Forced SRTP, Phantom Codecs and SIP INVITE Packet Fragmentation

Hey all,

I apologize for the long backstory to get to the actual post title… We covered a lot of ground in the last 2 days to actually make it here!

We noticed intermittent slow connections when dialing outbound from a remote site (sometimes waiting up to 30 seconds before the call would actually start to dial!). This remote office is not part of our WAN, so these phones (Sangoma P325/330s and Digium D65s) are going into our PBX externally. We have 5060 and RTP ports whitelisted from this office’s IP into the NSG (PBX is at Azure) and in the PBX firewall and intrusion detection. Inbound calls to the remote extensions were just fine.

We assumed something was going on like a firewall issue, NAT transversal, etc, so we broke out Wireshark for a little PCAP fund. What we discovered was that our SIP INVITEs were getting fragmented due to size, “Fragmented IP protocol”. We could see the packets fragment as they left the remote network, and then they would only partially show up at the PBX per a PCAP from the PBX itself. I am not sure if the partner fragment did not ever show, or if the PBX was just not reassembling them for some reason. Either way, it was not working! We observed a degrading timeline in the repeat requests, I assume this is a setting somewhere in the PBX. It would retry at like .5 sec, 1 sec, 2 sec, 4 sec, 8 sec, 16 sec, etc. As an aside, we did later determine that this fragmenting of packets is also affecting the phones in our WAN, but they would typically only have to send 1-3 vs 5+ INVITES to connect.

This launched us off into a many hour saga of trying to figure out how to reduce our INVITE request size. One thing we noticed was the presence of many more codecs than there should have been. We tried to trim them down in order to reduce packet size, but to no avail… We reduced the trunk to ulaw only, set Extension settings like “Disallowed Codecs: all”, “Allowed Codecs: ulaw”, and even tried to add disallows into the custom pjsip.conf files. I eventually figured out that the phantom 90 (Zulu) and 98 (Sangoma Phone) extensions’ codecs were somehow getting combined into the INVITE. As an example, these codecs were being offered in the SDP - “ulaw&alaw&vp9&vp8&h264” (a video codec!!!). This comes directly from the 90(extension) from Zulu, and brings me to my first questions.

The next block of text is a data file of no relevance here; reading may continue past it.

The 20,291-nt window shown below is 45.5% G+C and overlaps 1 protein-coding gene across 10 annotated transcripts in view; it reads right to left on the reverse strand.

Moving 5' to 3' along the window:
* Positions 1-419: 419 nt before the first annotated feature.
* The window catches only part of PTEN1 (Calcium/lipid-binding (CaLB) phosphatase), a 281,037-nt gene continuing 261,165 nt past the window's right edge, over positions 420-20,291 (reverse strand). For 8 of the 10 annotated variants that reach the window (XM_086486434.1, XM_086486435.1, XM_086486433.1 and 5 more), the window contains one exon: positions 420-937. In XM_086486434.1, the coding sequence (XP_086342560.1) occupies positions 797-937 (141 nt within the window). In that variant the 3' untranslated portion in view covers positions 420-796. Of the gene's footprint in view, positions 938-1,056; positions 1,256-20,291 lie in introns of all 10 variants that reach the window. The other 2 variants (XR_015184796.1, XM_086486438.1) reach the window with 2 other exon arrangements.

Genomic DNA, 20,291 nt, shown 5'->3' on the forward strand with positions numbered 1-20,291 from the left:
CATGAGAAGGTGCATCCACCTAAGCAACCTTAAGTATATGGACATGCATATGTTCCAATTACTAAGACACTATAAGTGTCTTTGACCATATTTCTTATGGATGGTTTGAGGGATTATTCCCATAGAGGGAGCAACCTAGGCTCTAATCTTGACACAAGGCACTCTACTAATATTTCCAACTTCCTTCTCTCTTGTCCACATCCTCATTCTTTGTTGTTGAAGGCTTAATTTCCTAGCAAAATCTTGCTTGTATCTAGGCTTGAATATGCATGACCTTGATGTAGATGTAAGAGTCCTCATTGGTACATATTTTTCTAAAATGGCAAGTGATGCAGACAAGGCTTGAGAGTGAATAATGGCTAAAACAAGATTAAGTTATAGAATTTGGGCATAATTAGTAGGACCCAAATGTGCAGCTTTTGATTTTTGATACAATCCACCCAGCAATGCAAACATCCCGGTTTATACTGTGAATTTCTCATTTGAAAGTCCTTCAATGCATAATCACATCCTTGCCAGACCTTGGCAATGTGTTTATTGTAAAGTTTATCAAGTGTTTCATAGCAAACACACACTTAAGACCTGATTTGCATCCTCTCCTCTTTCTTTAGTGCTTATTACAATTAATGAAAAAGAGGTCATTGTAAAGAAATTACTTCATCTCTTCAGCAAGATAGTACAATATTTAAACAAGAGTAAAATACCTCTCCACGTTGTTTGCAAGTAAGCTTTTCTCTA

1) Is there a way to stop the PBX from joining those phantom Zulu and Sangoma Phone extensions into the main extension request? It was somehow combining codecs from ext 101, 90101 and 98101. I would expect that if ext 101 on a Digium D65 only had ulaw enabled on the extension, then that is the only codec that would be presented in the request.

2) Is there a way to enable the Asterisk feature “compact_headers=yes”? We tried to manually add some variations of this line into pjsip_custom.conf and pjsip_custom_post.conf files, but either we were doing it wrong, or it doesn’t work. This seems like it could be a very quick way to reduce packet size.

During my research into this INVITE header size issue, I saw that TLS would not have these same fragmentation issues like UDP. After many failed attempts to reduce the packet size, I decided to try and give TLS a whirl. I followed this Sangoma TLS and SRTP guide, and it was fairly straight forward.

On this guide, I decided to not enable SRTP for now. I figured TLS was a good start, would solve the fragmentation problem, and I could just revisit SRTP later. I very quickly was able to get that same D65 registered with the PBX on TLS on 5061 instead of UDP 5060. However, when I went to make a test call, I was met with a busy signal and this error in the PBX logs - "res_pjsip_session.c: 225: Couldn't negotiate stream 0:audio-0:audio:sendrecv (nothing)". I reviewed the Invites again and saw that this 101 extension and the target both had overlapping codecs, so it did not seem to be a codec problem. After some more research, I figured out that this at the end of the SDP was to blame - "a=crypto:1 AES_CM_128_HMAC_SHA1_80". I learned somewhere online that this meant it was looking for SRTP audio, which I had not enabled! Which brings us to our final set of questions…

3) Is it possible to have TLS without SRTP in FreePBX? It would seem like you could have TLS without SRTP, but not the other way around. I could not find any configuration setting that would have forced it to require this media encryption…

3a) Follow up question - What settings could have caused that crypto to end up in the request? Things I checked…
“Media Encryption: None” on both the trunk and the extension.
“Allow Non-Encrypted Media (Opportunistic SRTP): True” on the extension (even though should be ignored since Media Encryption was blank.)